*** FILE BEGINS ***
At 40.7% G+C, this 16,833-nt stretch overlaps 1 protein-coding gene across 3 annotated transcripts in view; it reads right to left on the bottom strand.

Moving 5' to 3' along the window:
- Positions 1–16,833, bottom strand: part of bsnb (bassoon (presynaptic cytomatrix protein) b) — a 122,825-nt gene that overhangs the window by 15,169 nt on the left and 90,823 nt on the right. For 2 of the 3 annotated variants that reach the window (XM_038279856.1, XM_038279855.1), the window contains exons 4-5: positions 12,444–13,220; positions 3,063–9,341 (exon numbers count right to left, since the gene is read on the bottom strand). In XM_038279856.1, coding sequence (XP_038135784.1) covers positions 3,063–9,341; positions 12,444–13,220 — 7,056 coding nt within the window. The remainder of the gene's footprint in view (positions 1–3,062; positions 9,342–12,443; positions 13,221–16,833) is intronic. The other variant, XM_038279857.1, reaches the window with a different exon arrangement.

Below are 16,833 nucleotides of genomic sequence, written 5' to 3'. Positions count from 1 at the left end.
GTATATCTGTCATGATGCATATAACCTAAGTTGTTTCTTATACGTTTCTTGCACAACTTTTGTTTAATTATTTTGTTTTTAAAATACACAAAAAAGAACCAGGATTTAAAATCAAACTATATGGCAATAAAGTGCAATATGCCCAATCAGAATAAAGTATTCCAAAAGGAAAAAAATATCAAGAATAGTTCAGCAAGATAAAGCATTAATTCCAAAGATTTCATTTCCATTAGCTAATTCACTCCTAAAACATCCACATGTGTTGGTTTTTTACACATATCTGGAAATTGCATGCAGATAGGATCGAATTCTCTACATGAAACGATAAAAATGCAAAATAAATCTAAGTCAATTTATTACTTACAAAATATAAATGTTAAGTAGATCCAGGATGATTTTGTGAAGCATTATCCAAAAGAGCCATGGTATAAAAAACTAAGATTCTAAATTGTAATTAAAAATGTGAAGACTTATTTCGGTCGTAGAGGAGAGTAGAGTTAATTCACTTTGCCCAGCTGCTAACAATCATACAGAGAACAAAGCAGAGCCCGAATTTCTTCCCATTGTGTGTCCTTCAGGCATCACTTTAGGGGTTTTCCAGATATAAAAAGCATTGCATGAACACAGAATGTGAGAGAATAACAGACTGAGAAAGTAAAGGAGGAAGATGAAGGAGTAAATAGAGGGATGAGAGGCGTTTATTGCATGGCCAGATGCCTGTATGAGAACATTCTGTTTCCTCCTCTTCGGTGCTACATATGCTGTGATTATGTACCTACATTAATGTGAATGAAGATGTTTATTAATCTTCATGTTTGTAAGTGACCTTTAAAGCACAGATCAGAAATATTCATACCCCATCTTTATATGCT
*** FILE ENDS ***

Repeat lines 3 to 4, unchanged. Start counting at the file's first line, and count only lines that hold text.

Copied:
- Positions 1–16,833, bottom strand: part of bsnb (bassoon (presynaptic cytomatrix protein) b) — a 122,825-nt gene that overhangs the window by 15,169 nt on the left and 90,823 nt on the right. For 2 of the 3 annotated variants that reach the window (XM_038279856.1, XM_038279855.1), the window contains exons 4-5: positions 12,444–13,220; positions 3,063–9,341 (exon numbers count right to left, since the gene is read on the bottom strand). In XM_038279856.1, coding sequence (XP_038135784.1) covers positions 3,063–9,341; positions 12,444–13,220 — 7,056 coding nt within the window. The remainder of the gene's footprint in view (positions 1–3,062; positions 9,342–12,443; positions 13,221–16,833) is intronic. The other variant, XM_038279857.1, reaches the window with a different exon arrangement.

Below are 16,833 nucleotides of genomic sequence, written 5' to 3'. Positions count from 1 at the left end.